A magnitude 6.4 earthquake has hit near the popular Taiwanese tourist city of Hualien on Tuesday night, killing at least four people and injuring 243 others.
Rescuers combed through the rubble of collapsed buildings on Wednesday, some using their hands as they searched for about 140 people missing after the strong earthquake.
Many of the 140 people missing were believed to be still trapped inside buildings, some of which were tilting precariously, after the quake hit about 22 km (14 miles) northeast of Hualien on Taiwan’s east coast.
Two people were trapped inside a badly damaged hotel. The injured included mainland Chinese, Czech, Japanese, Singaporean and South Korean nationals.
Aftershocks with a magnitude of at least 5.0 could rock the island in the next two weeks, the government said. Smaller tremors rattled nervous residents throughout the day.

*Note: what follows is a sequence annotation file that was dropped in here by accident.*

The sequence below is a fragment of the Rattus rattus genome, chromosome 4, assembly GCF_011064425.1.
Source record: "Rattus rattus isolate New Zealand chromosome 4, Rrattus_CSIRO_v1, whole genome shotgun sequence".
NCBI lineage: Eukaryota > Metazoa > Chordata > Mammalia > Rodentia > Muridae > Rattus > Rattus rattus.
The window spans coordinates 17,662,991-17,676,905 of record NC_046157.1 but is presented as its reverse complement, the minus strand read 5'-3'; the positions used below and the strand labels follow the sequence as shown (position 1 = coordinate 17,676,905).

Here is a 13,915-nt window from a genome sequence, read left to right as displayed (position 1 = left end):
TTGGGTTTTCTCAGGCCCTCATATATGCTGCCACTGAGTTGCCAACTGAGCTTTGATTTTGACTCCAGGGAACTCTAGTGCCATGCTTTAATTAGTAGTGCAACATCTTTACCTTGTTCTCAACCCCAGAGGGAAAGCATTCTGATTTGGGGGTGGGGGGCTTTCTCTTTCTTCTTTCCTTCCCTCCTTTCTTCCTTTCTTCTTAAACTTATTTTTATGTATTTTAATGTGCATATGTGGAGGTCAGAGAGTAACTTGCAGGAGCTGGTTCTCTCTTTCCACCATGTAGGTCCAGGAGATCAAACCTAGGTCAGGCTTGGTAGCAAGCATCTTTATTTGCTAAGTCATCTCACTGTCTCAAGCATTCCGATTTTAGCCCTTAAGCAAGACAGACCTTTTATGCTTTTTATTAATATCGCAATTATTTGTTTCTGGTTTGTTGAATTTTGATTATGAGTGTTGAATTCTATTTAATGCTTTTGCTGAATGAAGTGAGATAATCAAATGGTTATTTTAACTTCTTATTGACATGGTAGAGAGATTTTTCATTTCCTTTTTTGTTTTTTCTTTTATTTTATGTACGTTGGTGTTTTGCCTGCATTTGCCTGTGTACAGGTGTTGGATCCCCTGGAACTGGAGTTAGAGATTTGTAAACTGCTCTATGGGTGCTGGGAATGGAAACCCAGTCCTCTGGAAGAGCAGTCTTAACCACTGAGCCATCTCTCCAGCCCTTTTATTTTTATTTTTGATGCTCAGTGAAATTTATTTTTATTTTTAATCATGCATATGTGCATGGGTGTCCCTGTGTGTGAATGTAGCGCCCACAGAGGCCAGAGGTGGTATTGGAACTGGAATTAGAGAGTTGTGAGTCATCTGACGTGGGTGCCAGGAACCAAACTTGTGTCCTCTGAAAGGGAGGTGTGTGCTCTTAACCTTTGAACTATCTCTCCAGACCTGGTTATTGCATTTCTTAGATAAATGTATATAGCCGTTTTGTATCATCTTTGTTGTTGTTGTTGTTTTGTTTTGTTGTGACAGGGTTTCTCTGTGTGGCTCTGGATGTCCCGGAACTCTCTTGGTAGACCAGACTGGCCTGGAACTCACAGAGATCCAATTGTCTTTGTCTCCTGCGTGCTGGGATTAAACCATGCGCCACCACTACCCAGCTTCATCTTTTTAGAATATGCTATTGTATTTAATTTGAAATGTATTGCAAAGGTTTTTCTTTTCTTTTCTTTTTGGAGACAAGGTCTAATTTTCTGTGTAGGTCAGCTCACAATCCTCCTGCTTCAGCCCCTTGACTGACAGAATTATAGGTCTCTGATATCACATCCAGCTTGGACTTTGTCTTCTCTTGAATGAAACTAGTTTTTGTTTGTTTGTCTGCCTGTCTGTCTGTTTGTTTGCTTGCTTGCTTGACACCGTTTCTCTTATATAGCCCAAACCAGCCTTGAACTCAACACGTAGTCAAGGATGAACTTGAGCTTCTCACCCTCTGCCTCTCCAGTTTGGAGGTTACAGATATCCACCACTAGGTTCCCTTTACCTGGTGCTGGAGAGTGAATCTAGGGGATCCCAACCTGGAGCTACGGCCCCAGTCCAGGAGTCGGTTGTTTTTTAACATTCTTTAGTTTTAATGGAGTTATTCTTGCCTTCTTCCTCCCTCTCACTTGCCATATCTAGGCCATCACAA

Residents waited and watched anxiously as emergency workers dressed in fluorescent orange and red suits and wearing helmets searched for residents trapped in apartment blocks, Reuters reported.
Hualien is home to about 100,000 people. Its streets were buckled by the force of the quake, with around 40,000 homes left without water and around 1,900 without power. Water supply had returned to nearly 5,000 homes by noon (0400 GMT), while power was restored to around 1,700 households.
Taiwan, a self-ruled island that China considers part of its territory, lies near the junction of two tectonic plates and is prone to earthquakes.
More than 100 people were killed in a quake in southern Taiwan in 2016, and some Taiwanese remain scarred by a 7.6 magnitude quake that was felt across the island and killed more than 2,000 people in 1999.